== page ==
Bill woud allow shorter wait for convicted felons who want guns

From staff reportsJune 26, 2013 

Convicted felons would be able to petition to own guns 10 years after finishing their sentences rather than the current 20 under a bill that had its first hearing Wednesday. It would also change the requirement that petitioners have only one non-violent felony on their record, and instead require they have no convictions for any violent felony.

A House judiciary subcommittee approved House Bill 618 after removing language establishing whether a drug conviction counts as a violent or non-violent felony. Only those convicted of a non-violent felony would be able to ask a judge to restore their right to buy, sell, own or possess a firearm.

Rep. John Faircloth, a Republican from High Point, questioned a provision that would consider multiple drug offenses as non-violent felonies, in some cases, allowing people to get their guns back. He said some criminals might have simply managed not to get caught over the ensuing years.

“I have a problem with drug use and firearms coming together,” Faircloth told the bill’s primary sponsor, Rep. Michael Speciale, a Republican from New Bern. “Does that not concern you at all?”

Speciale said a judge would have to sign off on it. He also said it was a Second Amendment right.

“Why penalize someone using drugs by taking away their weapons, taking away their right to protect their families and protect themselves?” Speciale said.

Staff writer Craig Jarvis

Wetlands out of farm bill

A controversial measure that would roll back some wetlands protections was removed from a farm bill approved in a House committee on Wednesday.

The provision originally would have removed the current requirement that development and other activity in wetlands that are not under federal jurisdiction obtain water quality permits. The N.C. Home Builders Association said the requirement exceeded federal rules and was therefore in conflict with a law enacted last session.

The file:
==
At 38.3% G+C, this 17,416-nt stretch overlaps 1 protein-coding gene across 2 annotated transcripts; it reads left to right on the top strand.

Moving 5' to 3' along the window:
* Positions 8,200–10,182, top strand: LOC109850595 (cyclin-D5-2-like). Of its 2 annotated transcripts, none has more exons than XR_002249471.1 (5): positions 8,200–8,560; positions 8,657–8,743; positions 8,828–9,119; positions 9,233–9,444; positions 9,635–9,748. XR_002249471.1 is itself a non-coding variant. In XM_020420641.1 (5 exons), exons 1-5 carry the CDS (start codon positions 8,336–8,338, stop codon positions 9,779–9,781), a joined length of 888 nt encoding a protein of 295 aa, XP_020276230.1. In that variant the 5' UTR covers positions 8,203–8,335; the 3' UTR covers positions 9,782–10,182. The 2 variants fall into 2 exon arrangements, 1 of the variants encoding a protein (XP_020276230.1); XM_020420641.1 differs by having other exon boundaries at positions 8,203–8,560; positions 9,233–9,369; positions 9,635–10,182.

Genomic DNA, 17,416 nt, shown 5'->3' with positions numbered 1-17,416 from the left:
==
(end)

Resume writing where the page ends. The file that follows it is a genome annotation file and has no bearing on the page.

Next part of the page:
Environmental organizations contend the provision would eliminate protections for nearly half of the state’s wetlands. They say the protections are needed because many wetlands are vital components of regional water systems.

After the meeting, co-chairman Rep. Chuck McGrady, a Republican from Hendersonville, said the bill’s sponsors wanted to keep it focused on farms. He said the wetlands issue could show up in other legislation.

The bill is headed to the full House on Thursday.

Staff writer Craig Jarvis

Tuition for disabled students

The Senate Education committee approved a bill providing taxpayer money to pay private school tuition for disabled students. The bill would allow parents to use vouchers worth $6,000 a year to move disabled children who have spent at least a semester at public schools to private schools.

The state offers parents a tax credit for the same purpose, but the credits are unavailable to low-income families who don’t pay income taxes. If the legislature passes the bill, the tax credit program would end and the families who use it would be rolled into the voucher program. The House approved the measure last month.

Staff writer Lynn Bonner

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